SILVER BELL #4 TENOR
Banjo will be fully restored with plating and engraved armrest
Plating will be done by Nashville Plating Service
Tailpiece in poor condition with one broken ear
Hole in rim, to be plugged
Faux amber buttons to be replaced with MOP
Quite a bit of neck relief to be worked out of it
Plain back with turned rings, no logo plate
Someone inset nuts into the rim for lug attachments, clean job
Plenty holes in dowel to fill and shade
Matching numbers and reso label in GC
That's a new one on me, but the correct old script.
You notice how well cut the hex nut is in the sidewall, there are two of these and then...
INFO ADDED 5-12
Courtesy Tyler Jackson
The "New Notching" wording seems to indicate that this rim assembly would be a transition between the round hole 3/8" flanges that were cut out to be the "F" hole flanges
They have more F Holes than the later models, this was a way to use up round hole flanges as they transitioned into "F" hole
You can easily see the round hole in the center of the "F" holes
Thanks to Gunter Amendt as well for the info
It shows another example on a NPU6
Penciling shows NE6, so it was downgraded to a 4 (opinion)
2 of the square nuts, cut in equally as well.
Ironic, like job was done by same guy at two different times.
Metal will now head to Nashville Plating Service
Armrest deplated and sent to Ron Raymer for #4 Graving
There are a couple buckle dents and scratches down into the veneer
I will deal with them after recoloring
Now for a second, its got plenty on it
All grooves cleaned out
Medium brown applied
Same process here
That's all that will come out without wood removal
Now that I have things colored and sealed I will "Drop fill" with Lacquer, the deep dents and then go on with coats of clear
Those lines are dark, that's a flash from the camera
Drop filling between coats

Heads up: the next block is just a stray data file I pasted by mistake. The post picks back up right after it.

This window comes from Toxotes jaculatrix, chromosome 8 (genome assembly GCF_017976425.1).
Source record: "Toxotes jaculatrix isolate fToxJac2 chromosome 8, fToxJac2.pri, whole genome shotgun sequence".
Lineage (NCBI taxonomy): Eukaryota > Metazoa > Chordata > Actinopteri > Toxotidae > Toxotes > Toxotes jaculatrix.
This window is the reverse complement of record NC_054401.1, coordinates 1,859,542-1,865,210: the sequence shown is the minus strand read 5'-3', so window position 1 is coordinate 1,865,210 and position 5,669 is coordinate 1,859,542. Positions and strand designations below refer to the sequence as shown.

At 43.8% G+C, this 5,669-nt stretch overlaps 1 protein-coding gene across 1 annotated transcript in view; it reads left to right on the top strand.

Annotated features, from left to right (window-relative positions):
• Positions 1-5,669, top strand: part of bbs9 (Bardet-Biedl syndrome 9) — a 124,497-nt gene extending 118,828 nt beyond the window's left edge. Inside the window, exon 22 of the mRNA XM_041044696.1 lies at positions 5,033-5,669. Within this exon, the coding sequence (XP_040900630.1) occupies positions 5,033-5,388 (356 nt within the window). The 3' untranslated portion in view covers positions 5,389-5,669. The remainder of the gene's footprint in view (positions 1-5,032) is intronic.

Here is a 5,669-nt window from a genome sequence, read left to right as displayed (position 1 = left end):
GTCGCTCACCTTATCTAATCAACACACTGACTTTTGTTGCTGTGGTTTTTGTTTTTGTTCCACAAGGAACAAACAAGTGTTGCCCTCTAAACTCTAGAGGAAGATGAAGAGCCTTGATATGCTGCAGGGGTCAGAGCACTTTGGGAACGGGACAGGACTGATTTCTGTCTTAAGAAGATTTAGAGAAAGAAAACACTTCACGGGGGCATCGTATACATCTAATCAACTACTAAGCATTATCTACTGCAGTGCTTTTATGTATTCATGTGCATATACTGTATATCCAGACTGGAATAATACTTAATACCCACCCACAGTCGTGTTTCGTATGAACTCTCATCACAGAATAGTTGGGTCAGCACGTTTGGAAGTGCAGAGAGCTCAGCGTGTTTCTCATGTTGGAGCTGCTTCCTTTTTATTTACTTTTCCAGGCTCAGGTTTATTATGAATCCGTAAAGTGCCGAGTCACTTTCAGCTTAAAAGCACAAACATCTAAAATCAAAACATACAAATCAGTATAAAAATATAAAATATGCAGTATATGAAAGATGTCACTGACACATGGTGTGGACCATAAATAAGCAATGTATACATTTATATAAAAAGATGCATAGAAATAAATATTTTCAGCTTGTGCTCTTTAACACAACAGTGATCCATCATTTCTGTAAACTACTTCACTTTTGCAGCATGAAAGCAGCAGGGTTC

Heat press has the neck flat, now I will compression fret
Pulling old wires
Its a recent refret but to level the neck it has to have new ones. again that are tightly fit
That's why you use the tape, this whole block came loose
Shows how dry these old banjos can get, glue wise
It also is good for laying back down chips when frets are pulled
Leveling the board, high in the center, cupped
The fret slots are so dry they are actually "drinking in" the Cyano.
Its taken a good 10 ccs to get them full
Now the board is stable and all the loose areas under the frets have rigidity again
Under the old refinish I can see where the banjo once had Waverly reverse gears, that is the only tuner other that Epiphone that had the extra post
This will be flattened and reblackened
Second strip on the neck
Brushed all the old finish from the carvings
Now for some hand staining and shading
Cleaning the old color off of all the white laminates and binding
This is my thing, I do not like leaving stain over white and when they come in that way, they do not leave that way.
After I rub in stain I make sure they stay defined
Cleaning the center laminate
And then the heel laminates
Now when I shoot clear it will all "POP"
Drop filling in between coats
Its taking more on peghead reverse to reverse excessive sanding on
Then they filled the tuner holes they got a little frisky with the sandpaper
Once the dowel gets a coat I will be ready to buff
Another fine job from Ron at Nashville
, now to get the rim assembled
And thanks to Ron Raymer at Raymer Studios for the nice correct armrest gravings
All of the hideous holes in dowel plugged, ready for tint and finish
Rim inserts added
Screws shortened to ease resonator attachment
Set up on Renaissance head
Setup on Farquhar 1/2
.050 shim could bridge it to 9/16
Pick Holder installed
Reflection of paper with parts on it.
Banjo has been settling in and I have been adjusting it.
I think we are ready to send her on home so Mike can wring out and tweak it as he sees fit
Plays well up and down, a sweeter tone than the #1 we did on the last run.
Oh yeah, spare parts!
They will be in the case
This was my 1st #4 tenor and I am happy to send it on its way with such a fine new look about it.
Thanks for watching